A Walk on the Beach

It may be winter but how about a walk on the beach?


We have a collection of sea shells and corals on exhibit at the Southampton Library to help you think of those hot summer days. The display includes clams, conch, sea star, sea urchins and sand dollars –  just a few of the approximately 50,000 – 200,000  varieties of seashells (marine mollusks) in the world. Also featured are spiny corals or hard corals.


Some interesting facts and information


  • Clams, conch and snails (marine and land), sea stars, urchins and sand stars are all related.
  • Conch spiral outward and their age can be determined by the growth of its shell similar to the rings of a tree.
  • Conch, snails, clams, scallops and mussels make only one shell – they carry the same body armor they had as babies.
  • Sea shells can be plain and smooth or come adorned with spikes, ridges and protrusions.  All shapes serve a purpose.
  • Smooth shells help mollusks avoid detection, get away quickly, prevent sinking into the sand or mud and keep them anchored to the surface.
  • Adorned shells with spikes, ridges and protrusions help to ward off predators and are a cost effective way of creating strong body armor without too much weight. It also helps anchor them to the surface.


Species such as sea urchins, sea stars and sand dollars are characterized by hard, spiny covering or skin and grow outward from a central point. They have five part symmetry, an internal skeleton and their mouths are situated on the underside.


They regenerate missing limbs, arms, spines – even intestines. Some can reproduce asexually by breaking off a ray or arm or by deliberately splitting the body in half. Each half then becomes a new animal.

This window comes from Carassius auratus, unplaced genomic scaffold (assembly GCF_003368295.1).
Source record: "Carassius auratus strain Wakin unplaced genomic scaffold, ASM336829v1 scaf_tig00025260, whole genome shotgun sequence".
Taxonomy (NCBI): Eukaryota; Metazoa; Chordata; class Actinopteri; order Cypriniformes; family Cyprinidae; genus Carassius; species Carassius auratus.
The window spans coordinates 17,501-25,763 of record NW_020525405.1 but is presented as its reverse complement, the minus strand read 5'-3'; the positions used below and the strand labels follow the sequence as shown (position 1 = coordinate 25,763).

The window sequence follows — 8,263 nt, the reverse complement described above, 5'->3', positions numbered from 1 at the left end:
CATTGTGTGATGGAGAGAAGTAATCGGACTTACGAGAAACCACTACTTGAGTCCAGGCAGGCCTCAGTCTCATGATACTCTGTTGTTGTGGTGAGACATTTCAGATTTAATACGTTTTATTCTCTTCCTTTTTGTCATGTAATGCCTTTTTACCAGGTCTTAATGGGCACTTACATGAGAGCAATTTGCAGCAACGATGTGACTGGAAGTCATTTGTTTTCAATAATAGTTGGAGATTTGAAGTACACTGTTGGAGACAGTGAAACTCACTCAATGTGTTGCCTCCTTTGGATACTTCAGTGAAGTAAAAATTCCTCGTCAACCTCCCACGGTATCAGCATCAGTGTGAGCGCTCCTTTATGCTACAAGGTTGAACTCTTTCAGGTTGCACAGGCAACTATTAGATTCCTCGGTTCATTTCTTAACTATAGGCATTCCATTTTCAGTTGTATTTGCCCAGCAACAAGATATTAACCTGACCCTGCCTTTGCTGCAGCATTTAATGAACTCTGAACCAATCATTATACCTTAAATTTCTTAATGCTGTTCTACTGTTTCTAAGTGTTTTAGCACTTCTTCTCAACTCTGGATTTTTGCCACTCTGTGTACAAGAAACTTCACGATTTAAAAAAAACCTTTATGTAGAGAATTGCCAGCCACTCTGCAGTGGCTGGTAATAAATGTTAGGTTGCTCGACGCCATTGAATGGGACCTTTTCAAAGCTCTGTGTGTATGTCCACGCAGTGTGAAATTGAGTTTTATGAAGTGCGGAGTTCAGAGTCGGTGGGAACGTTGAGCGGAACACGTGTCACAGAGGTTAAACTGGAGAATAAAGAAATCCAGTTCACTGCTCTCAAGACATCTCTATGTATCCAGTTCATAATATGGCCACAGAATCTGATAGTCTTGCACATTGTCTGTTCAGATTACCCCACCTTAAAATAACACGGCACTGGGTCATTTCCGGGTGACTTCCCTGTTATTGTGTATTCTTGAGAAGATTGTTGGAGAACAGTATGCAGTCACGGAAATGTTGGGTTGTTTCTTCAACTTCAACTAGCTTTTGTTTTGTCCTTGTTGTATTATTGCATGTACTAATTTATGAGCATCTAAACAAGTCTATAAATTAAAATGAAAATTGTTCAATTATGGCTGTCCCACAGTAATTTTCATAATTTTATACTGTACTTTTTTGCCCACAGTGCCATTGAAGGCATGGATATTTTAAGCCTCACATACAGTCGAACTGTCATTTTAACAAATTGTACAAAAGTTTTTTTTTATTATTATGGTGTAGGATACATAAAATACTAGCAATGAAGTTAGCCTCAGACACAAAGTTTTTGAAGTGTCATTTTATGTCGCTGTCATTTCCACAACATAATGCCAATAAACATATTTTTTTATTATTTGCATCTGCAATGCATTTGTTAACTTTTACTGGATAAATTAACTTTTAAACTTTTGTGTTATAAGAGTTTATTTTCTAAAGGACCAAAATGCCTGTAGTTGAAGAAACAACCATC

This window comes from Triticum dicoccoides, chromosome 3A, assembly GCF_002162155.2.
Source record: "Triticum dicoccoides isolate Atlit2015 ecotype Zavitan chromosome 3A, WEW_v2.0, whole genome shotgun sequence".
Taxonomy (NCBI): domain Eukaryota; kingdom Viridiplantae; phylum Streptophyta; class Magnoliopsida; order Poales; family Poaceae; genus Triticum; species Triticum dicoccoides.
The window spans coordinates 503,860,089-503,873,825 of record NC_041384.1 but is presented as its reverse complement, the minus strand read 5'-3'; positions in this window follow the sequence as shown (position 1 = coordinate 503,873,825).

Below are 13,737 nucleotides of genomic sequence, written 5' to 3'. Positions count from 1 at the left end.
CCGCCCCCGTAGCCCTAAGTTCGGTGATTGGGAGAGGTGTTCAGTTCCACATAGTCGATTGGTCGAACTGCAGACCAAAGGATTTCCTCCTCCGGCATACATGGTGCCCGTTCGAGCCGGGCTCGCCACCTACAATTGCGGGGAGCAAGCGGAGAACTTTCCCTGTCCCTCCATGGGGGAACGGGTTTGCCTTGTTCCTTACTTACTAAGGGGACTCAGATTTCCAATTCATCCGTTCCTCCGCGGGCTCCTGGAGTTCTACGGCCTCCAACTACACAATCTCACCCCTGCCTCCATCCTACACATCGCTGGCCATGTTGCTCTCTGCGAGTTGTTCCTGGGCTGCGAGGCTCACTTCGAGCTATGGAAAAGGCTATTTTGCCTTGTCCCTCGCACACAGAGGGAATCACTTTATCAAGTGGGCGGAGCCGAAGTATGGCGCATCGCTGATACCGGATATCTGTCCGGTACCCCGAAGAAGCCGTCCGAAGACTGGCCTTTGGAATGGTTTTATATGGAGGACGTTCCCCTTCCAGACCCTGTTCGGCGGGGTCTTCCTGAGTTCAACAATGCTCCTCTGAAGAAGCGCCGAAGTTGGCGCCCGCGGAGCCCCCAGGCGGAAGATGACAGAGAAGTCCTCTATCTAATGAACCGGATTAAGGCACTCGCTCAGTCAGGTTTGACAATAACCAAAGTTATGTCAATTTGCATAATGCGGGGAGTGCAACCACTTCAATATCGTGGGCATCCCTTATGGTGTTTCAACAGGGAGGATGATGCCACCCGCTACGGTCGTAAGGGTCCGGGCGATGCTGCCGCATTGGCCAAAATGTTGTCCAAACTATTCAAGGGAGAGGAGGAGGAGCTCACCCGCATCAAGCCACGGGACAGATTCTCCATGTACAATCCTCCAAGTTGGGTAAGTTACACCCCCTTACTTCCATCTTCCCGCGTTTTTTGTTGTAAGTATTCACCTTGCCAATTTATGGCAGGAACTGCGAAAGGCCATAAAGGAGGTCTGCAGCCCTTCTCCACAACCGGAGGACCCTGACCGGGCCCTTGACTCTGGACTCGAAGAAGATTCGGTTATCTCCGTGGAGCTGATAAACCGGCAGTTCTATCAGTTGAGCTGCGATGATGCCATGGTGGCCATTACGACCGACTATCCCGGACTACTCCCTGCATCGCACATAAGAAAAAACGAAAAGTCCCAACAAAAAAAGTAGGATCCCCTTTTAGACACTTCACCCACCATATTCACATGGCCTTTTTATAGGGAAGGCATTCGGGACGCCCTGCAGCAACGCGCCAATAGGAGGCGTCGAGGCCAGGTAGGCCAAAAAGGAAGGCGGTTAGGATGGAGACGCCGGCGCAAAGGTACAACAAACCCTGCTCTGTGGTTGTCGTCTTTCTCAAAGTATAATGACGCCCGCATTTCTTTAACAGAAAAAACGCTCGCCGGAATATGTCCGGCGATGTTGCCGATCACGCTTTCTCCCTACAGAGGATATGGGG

Their tubular feet are used for locomotion, feeding, respiration and to stick to the ocean floor


Coral are tiny soft-bodied animals within a stony skeleton (shell) or a soft skeleton. They are formed by free-swimming larvae (eggs) that attach themselves to rocks. The larvae then secrete a skeleton shell.


Coral reefs are formed by the masses or colonies of sea shells. Most  established coral reefs are between 5,000 and 10,000 years old. The ancestor of modern coral reefs were formed 240 million years ago.


You can read more in:


Abbott, R. T., & Dance, S. P. (1982). Compendium of seashells : a color guide to more than 4,200 of the world’s marine shells / by R. Tucker Abbott and S. Peter Dance. New York : E.P. Dutton, 1982.


Harasewych, M. G., & Moretzsohn, F. (2010). The book of shells : a life-size guide to identifying and classifying six hundred seashells / M. G. Harasewych & Fabio Moretzsohn. Chicago : University of Chicago Press, 2010.


Hay, J., Norman, E., & Norman, M. G. (1968). The sandy shore / by John Hay ; illustrated by Edward and Marcia Norman. Chatham, Mass. : Chatham Press, 1968.





Daphne Trakis

Daphne Trakis

Supervisor at Stony Brook University Libraries
email: daphne.trakis@stonybrook.edu
Daphne Trakis

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